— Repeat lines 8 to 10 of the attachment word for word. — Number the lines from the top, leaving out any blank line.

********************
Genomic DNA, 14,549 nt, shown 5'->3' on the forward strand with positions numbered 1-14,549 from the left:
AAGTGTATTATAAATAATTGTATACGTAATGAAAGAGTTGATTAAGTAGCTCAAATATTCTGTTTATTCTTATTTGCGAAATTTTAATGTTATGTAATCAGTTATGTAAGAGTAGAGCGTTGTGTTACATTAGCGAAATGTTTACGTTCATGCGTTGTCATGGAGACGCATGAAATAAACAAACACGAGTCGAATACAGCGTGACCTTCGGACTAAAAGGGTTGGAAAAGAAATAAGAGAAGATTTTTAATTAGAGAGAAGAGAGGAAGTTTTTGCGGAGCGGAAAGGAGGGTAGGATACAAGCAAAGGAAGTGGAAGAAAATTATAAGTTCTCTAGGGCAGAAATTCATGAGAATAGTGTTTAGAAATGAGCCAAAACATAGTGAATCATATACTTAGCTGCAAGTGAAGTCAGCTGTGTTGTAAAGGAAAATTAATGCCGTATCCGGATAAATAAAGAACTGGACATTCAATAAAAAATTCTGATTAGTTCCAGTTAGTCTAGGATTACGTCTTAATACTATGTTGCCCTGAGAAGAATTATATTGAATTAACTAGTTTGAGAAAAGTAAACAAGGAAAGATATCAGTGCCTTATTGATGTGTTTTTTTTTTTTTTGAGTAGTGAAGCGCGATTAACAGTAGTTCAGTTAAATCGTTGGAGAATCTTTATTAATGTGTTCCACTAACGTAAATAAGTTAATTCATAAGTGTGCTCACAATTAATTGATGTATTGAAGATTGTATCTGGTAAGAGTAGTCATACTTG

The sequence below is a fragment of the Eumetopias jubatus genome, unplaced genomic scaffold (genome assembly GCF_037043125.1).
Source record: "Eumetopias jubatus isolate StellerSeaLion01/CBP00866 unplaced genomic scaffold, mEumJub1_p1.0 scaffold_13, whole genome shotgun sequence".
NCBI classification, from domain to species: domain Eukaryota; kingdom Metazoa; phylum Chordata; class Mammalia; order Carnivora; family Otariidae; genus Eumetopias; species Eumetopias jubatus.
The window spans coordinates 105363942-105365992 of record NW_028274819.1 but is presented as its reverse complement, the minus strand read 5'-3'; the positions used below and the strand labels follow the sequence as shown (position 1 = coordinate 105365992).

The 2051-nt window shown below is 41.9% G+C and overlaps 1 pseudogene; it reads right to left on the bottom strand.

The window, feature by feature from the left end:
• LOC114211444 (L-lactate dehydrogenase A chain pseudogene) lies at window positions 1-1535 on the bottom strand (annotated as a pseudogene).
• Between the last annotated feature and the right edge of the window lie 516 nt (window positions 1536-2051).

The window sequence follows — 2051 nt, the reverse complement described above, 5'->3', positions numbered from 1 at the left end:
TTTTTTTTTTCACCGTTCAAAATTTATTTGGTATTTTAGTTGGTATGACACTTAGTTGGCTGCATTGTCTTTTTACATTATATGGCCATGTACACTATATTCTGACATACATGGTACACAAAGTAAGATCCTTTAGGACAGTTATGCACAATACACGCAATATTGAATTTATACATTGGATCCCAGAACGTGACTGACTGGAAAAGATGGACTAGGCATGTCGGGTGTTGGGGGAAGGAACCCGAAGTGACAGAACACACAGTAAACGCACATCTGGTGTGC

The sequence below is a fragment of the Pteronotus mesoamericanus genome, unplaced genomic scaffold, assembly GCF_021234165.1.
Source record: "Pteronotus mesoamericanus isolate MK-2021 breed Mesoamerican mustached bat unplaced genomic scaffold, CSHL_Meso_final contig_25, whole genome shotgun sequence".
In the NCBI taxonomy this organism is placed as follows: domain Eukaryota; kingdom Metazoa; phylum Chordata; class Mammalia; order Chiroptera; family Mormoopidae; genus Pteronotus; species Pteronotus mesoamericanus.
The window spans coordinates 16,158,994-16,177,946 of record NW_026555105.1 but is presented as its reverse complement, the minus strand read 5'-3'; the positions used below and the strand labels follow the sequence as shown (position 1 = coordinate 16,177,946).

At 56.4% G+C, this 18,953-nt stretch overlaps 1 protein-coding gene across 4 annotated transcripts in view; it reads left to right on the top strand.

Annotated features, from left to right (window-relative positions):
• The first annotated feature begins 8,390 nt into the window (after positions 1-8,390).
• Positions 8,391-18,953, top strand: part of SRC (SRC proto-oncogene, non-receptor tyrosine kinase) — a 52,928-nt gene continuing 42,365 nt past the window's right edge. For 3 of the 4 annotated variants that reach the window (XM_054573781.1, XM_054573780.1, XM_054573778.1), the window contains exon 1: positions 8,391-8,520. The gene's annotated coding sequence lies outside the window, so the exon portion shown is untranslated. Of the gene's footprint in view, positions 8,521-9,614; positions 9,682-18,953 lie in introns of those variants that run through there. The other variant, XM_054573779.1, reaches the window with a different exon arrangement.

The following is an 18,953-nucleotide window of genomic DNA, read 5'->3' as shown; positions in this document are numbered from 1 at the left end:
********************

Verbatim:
The window, feature by feature from the left end:
• LOC114211444 (L-lactate dehydrogenase A chain pseudogene) lies at window positions 1-1535 on the bottom strand (annotated as a pseudogene).
• Between the last annotated feature and the right edge of the window lie 516 nt (window positions 1536-2051).